Presentation, Presentation, Presentation
Several years ago, CNBC presented a list of “the most unusual" resumes ever to see the light of day, as shared in a poll conducted by Harris Interactive for CareerBuilders.com. Some of them were hilarious—there’s a link in the resource section if you care to see them—but here we are starting with the first thing the interviewer sees when he takes your resume out of its envelope.
I’m talking about the paper, here, people, and face it—no matter how much you love teddy bears, you can’t type your resume on paper decorated with them. Also out is sparkle glue around the edges or a photo of yourself uploaded onto the paper. Do not spritz your resume with perfume—some people actually have done this, presumably something sexy suited to rouse the interviewer’s savage…whatever. Those things are NOT GOOD!
In a tamer vein but also verboten are resumes presented on 80-pound cardstock or those done on neon colored or even pastel paper. Perhaps you sincerely believe that such creativity will convince the interviewer that you have a bright personality or good sense of humor, or maybe you just want to make your submission stand out. Believe me, that’s not the way to do it.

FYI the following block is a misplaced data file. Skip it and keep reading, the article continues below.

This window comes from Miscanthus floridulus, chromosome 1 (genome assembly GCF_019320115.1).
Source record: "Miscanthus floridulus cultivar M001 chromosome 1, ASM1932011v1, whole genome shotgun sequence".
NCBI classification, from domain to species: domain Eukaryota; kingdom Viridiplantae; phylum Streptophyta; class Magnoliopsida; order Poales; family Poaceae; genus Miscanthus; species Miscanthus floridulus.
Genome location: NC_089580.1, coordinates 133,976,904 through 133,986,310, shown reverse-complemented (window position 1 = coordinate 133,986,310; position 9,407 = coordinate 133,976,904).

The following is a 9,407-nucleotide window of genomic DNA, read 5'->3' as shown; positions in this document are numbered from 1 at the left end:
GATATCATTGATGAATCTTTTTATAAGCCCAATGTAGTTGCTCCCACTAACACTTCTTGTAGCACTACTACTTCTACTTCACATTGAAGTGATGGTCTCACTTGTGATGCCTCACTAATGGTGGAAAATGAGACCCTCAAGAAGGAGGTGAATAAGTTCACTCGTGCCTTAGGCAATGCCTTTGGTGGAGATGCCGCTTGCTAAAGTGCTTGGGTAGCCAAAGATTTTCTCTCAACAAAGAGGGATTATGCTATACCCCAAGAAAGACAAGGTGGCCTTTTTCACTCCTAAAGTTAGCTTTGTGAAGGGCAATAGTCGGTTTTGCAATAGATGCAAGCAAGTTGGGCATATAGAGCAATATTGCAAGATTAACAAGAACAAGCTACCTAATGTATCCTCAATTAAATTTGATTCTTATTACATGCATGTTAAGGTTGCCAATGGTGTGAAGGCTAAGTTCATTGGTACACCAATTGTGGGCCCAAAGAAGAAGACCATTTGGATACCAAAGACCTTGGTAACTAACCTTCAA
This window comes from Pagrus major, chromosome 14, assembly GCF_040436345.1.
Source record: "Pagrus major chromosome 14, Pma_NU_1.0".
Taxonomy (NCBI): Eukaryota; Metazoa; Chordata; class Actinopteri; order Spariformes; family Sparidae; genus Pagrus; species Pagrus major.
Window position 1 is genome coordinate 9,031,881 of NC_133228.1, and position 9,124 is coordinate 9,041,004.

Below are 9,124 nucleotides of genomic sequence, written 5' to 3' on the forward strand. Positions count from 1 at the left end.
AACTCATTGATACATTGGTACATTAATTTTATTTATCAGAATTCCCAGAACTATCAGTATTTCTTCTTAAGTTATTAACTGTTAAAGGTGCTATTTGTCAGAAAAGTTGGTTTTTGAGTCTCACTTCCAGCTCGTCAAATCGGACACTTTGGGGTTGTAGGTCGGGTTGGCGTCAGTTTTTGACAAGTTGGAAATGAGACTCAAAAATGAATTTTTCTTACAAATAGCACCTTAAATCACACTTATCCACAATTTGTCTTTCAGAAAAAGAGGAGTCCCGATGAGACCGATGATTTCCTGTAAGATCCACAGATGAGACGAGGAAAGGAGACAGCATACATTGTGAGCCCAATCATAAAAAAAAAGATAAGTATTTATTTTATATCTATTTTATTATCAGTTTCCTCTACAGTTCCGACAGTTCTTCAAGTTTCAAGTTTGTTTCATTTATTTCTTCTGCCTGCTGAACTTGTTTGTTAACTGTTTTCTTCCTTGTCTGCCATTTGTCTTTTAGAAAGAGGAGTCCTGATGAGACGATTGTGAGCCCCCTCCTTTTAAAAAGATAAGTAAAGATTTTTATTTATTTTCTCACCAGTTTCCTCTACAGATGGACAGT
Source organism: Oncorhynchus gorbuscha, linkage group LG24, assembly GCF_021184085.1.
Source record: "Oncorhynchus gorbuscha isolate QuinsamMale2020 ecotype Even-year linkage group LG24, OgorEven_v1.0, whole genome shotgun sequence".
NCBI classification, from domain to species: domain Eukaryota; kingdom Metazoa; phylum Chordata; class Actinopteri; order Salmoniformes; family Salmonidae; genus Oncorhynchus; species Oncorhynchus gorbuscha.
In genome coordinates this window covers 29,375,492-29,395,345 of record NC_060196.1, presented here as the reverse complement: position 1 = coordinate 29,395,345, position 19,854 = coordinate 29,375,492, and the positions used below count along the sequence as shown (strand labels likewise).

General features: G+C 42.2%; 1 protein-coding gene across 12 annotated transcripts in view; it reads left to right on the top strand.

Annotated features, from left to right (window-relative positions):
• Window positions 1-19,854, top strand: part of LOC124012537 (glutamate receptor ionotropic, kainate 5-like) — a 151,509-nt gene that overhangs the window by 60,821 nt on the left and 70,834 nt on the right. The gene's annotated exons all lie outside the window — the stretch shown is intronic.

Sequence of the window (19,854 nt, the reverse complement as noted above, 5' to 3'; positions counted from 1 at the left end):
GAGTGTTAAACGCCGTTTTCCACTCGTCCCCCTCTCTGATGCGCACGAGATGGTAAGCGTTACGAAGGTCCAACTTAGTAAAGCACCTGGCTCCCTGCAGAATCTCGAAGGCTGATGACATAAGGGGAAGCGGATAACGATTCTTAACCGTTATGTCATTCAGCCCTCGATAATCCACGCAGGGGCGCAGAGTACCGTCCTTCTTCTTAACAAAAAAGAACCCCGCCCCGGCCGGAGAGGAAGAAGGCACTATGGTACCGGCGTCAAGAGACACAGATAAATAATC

Instead, use white paper, and nothing is wrong with standard 20-pound copy paper. Some people like to print their resumes on a quality linen or cotton paper, and as long as it is not embellished there is nothing wrong with that. However, most likely the extra money you’ve spent on the paper will go to waste since many HR managers fax or photocopy the resumes that interest them, and in the end the resume content is way more important than paper quality.